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NewsSC Examines Provisions of 19A: Lawyers Battle Out On Pros And Cons

SC Examines Provisions of 19A: Lawyers Battle Out On Pros And Cons

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[Dr Jayampathi Wickramarathne , architect  of the 19th A]

AG says “contentious” clauses amended’

The provisions of the 19th Amendment to the Constitution are not inconsistent with the Constitution or the legal framework, TNA MP M. A. Sumanthiran,said yesterday.

Provisions of 19A not inconsistent with Constitution - Sumanthiran

Provisions of 19A not inconsistent with Constitution – Sumanthiran

Making submissions before the Supreme Court, he said that the proposed Amendment need not be subjected to a referendum. He also pointed out the prime objective of the proposed amendment to the Constitution is to transfer the powers vested in one person to the Cabinet of Ministers and to Parliament. Sumanthiran made these observations as an intervening petitioner when the petition filed by Attorney-at-Law

Gomin Dayasri in connection with the 19th Amendment to the Constitution was taken up before the Supreme Court yesterday. Altogether there were 101 intervning petitions filed in the Supreme Court in respect of the 19th Amendment to the Constitution.

The petitions were called before three judge bench of the Supreme Court comprising Chief Justice K. Sri Pavan, Justice Chandra Ekanayake and Justice Priyasath Dep. Several petitions and one intervening petition have prayed to Court to make a pronouncement declaring that the proposed amendments to the Constitution be passed by two a thirds majority in Parliament and also by the people at a referendum as some of the clauses in the proposed Amendment are contrary to the Sri Lankan Constitution. The other intervening petitions have stated that holding a referendum is unnecessary.

Meanwhile, Attorney General Yuwanjan Wijeyathilaka informed the Supreme Court that “contentious” clauses of the 19A have already been amended. He said Parliament, is expecting to pass an amended version of the 19th Amendment. He also presented copies of the 19A to the Supreme Court as well as to the lawyers appearing on behalf of petitioners.

Referendum should be held for 19A – Gomin Dayasri

Attorney-at-Law Gomin Dayasri who filed the petition against the 19th Amendment to the Constitution made a lengthy submission in support of his petition stating a referendum should be held over provisions of the 19A.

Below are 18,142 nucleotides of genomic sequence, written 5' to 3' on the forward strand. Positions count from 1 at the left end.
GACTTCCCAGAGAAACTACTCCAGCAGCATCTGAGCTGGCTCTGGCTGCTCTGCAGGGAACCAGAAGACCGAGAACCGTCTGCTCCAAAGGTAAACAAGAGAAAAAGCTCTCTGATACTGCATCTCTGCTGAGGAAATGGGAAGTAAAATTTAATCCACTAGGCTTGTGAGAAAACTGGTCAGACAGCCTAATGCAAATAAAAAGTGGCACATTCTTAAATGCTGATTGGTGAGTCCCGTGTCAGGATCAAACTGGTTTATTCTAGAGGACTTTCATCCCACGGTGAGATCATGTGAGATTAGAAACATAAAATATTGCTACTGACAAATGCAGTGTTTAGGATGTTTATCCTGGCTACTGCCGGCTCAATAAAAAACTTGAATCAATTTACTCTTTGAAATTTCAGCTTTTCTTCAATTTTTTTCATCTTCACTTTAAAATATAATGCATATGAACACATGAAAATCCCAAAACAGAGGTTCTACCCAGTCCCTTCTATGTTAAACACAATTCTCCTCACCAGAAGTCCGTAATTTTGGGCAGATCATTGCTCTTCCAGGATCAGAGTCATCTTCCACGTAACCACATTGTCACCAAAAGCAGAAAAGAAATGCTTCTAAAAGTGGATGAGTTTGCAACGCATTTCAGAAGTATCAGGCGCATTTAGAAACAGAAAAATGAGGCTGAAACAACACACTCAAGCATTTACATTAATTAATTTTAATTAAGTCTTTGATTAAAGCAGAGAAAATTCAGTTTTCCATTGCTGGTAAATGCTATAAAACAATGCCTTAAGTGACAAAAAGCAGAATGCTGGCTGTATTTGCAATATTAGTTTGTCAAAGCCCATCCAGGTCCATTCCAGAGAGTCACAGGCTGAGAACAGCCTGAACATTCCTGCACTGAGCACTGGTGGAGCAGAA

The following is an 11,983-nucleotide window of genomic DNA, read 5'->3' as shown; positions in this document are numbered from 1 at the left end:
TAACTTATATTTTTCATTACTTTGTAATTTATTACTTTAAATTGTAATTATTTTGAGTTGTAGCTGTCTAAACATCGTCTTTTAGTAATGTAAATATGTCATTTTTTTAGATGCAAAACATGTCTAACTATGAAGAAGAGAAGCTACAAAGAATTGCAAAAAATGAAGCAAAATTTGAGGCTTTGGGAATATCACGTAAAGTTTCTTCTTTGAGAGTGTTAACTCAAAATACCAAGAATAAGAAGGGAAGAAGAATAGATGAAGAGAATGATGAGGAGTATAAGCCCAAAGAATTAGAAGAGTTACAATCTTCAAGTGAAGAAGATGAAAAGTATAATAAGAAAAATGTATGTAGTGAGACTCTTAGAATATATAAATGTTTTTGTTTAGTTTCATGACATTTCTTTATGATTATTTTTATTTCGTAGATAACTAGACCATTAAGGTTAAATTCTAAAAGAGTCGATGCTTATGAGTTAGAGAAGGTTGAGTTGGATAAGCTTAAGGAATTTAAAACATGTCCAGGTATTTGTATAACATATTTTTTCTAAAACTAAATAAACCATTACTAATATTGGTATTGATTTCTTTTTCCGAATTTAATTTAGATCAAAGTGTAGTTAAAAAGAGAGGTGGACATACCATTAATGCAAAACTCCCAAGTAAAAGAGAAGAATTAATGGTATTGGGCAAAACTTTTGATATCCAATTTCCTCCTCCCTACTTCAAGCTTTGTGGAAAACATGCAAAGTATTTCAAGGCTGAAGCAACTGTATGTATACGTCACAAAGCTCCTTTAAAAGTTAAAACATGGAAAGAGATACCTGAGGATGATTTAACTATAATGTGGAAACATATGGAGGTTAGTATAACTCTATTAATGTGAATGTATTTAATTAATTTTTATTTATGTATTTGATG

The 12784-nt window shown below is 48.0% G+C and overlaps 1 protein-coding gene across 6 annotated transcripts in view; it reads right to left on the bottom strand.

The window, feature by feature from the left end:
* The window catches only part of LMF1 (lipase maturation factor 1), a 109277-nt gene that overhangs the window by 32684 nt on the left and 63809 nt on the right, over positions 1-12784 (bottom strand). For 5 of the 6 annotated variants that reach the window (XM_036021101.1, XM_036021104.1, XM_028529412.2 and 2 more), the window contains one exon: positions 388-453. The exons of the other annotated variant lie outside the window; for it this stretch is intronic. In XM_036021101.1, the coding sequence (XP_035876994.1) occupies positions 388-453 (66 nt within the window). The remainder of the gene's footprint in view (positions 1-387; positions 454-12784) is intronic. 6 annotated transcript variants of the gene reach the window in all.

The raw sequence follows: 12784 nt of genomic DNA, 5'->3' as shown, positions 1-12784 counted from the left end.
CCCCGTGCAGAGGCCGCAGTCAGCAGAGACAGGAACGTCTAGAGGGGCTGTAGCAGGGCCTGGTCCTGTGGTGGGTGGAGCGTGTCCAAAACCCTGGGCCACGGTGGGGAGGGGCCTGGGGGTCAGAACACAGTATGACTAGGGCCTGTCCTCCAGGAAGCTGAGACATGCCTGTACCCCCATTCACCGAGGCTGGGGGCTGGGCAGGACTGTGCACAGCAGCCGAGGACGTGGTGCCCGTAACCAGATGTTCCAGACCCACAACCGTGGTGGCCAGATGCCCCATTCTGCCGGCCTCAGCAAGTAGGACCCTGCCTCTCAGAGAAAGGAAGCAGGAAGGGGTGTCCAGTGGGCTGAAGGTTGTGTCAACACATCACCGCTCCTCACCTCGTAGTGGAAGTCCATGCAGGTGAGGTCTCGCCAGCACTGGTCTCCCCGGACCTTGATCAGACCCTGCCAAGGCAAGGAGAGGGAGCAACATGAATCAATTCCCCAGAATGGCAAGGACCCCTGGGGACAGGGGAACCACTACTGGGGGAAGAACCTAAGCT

Gomin Dayasri submitted that the section 14(a)1 of the proposed Amendment is inconsistent with the Constitution and affects the fundamental rights of the people. He added that this proposed Amendment guarantees the fundamental rights to the non-residents of this country in violation of the Constitution which guarantees those rights only to the residents of Sri Lanka. He submitted that this would be a threat to the national security.

Dayasri also objected guaranteeing the right to information to all by this Amendment as it also could become a threat to the national security. He pointed out that this section provides for any foreigner to have access to information that could be a threat to the national security.

He also said this could damage the image of the country and various parties can use such information with a malicious intention. He also pointed out that as the fundamental rights law is applicable only to the executive and administrative processes, the right to information should be confined to the officers under executive and the administration but to all.

He also objected the proposed term of the Parliament. He submitted that according to the Constitution, the Parliament could be dissolved after one year of its election. He added that before four and half years of its election that the proposed amendment has a clause saying parliament cannot be dissolved before four and half years of its election.

He also pointed out that although the English and Tamil Language translation of the 19th Amendment Bill refers to two third majority. It is questionable that the Sinhala Language Bill refers to a simple majority.

At this stage Chief Justice K. Sri Pavan observed that this proposed Amendment is for the existing Amendment to the Constitution. He also observed that the responsibility of the Judiciary is only to decide if a referendum is required to pass this Bill in addition to two thirds majority.

Attorney-at-Law Dayasri further stated that making the minimum term of Parliament before dissolving affects the right to vote of the voters.

Attorney-at-Law Suren Fernando appearing for the intervening petitioner M. Musthadeen submitted that the sections in the proposed amendment with regard to the right to information is not adequate.

He added that everybody should be guaranteed the right to information as it is important to the national security and good governance. He added that he was pleased as the proposed Amendment guarantees the right to information to all.

President’s Counsel Manohara de Silva appearing for Udaya Gammanpila who filed the petition against the proposed 19th Amendment submitted that with this Amendment the President who is elected by the people’s vote will be confined to a rubber seal. He added that this Amendment would change the basic frame of the Constitution and it would affect the executive powers and the people’s sovereignty.

This situation, he said, is similar to the 1972 Constitution. “However according to the Section 31 A the executive powers of the President cannot be transferred to any. The transfer of the executive powers of the President who is elected with votes more than 51 percent is violation of the Constitution,” he stated.

He added that the President can take only two ministries under him according to the proposed Amendment.

Nelka Medagedara
DM

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